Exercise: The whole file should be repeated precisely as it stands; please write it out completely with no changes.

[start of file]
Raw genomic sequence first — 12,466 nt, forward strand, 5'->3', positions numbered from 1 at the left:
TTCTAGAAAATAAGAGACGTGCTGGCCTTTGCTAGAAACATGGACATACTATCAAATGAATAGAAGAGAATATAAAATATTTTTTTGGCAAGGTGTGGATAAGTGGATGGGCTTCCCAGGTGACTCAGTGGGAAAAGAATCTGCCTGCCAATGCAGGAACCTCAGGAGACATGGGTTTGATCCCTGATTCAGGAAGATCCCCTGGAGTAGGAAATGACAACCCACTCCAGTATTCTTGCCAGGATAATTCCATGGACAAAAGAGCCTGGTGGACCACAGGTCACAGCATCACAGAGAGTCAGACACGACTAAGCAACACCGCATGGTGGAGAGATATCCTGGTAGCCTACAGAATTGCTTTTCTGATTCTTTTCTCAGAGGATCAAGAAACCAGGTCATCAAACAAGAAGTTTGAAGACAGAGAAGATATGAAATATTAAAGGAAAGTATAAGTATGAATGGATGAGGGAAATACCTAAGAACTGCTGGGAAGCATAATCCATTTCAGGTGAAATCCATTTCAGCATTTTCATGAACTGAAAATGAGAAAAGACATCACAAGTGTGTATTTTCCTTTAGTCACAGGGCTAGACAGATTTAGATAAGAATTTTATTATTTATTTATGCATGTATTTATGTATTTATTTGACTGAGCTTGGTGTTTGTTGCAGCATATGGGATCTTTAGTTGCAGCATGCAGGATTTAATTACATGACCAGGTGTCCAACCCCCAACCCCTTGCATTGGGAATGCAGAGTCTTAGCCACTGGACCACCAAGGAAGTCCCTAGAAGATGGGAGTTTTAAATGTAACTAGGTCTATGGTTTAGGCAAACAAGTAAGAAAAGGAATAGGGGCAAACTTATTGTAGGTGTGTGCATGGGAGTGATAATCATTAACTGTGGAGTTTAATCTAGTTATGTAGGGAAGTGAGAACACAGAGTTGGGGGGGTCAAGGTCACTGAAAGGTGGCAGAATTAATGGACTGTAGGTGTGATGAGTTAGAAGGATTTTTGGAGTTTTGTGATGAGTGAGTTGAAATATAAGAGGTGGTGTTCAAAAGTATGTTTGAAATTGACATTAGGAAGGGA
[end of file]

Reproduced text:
Raw genomic sequence first — 12,466 nt, forward strand, 5'->3', positions numbered from 1 at the left:
TTCTAGAAAATAAGAGACGTGCTGGCCTTTGCTAGAAACATGGACATACTATCAAATGAATAGAAGAGAATATAAAATATTTTTTTGGCAAGGTGTGGATAAGTGGATGGGCTTCCCAGGTGACTCAGTGGGAAAAGAATCTGCCTGCCAATGCAGGAACCTCAGGAGACATGGGTTTGATCCCTGATTCAGGAAGATCCCCTGGAGTAGGAAATGACAACCCACTCCAGTATTCTTGCCAGGATAATTCCATGGACAAAAGAGCCTGGTGGACCACAGGTCACAGCATCACAGAGAGTCAGACACGACTAAGCAACACCGCATGGTGGAGAGATATCCTGGTAGCCTACAGAATTGCTTTTCTGATTCTTTTCTCAGAGGATCAAGAAACCAGGTCATCAAACAAGAAGTTTGAAGACAGAGAAGATATGAAATATTAAAGGAAAGTATAAGTATGAATGGATGAGGGAAATACCTAAGAACTGCTGGGAAGCATAATCCATTTCAGGTGAAATCCATTTCAGCATTTTCATGAACTGAAAATGAGAAAAGACATCACAAGTGTGTATTTTCCTTTAGTCACAGGGCTAGACAGATTTAGATAAGAATTTTATTATTTATTTATGCATGTATTTATGTATTTATTTGACTGAGCTTGGTGTTTGTTGCAGCATATGGGATCTTTAGTTGCAGCATGCAGGATTTAATTACATGACCAGGTGTCCAACCCCCAACCCCTTGCATTGGGAATGCAGAGTCTTAGCCACTGGACCACCAAGGAAGTCCCTAGAAGATGGGAGTTTTAAATGTAACTAGGTCTATGGTTTAGGCAAACAAGTAAGAAAAGGAATAGGGGCAAACTTATTGTAGGTGTGTGCATGGGAGTGATAATCATTAACTGTGGAGTTTAATCTAGTTATGTAGGGAAGTGAGAACACAGAGTTGGGGGGGTCAAGGTCACTGAAAGGTGGCAGAATTAATGGACTGTAGGTGTGATGAGTTAGAAGGATTTTTGGAGTTTTGTGATGAGTGAGTTGAAATATAAGAGGTGGTGTTCAAAAGTATGTTTGAAATTGACATTAGGAAGGGA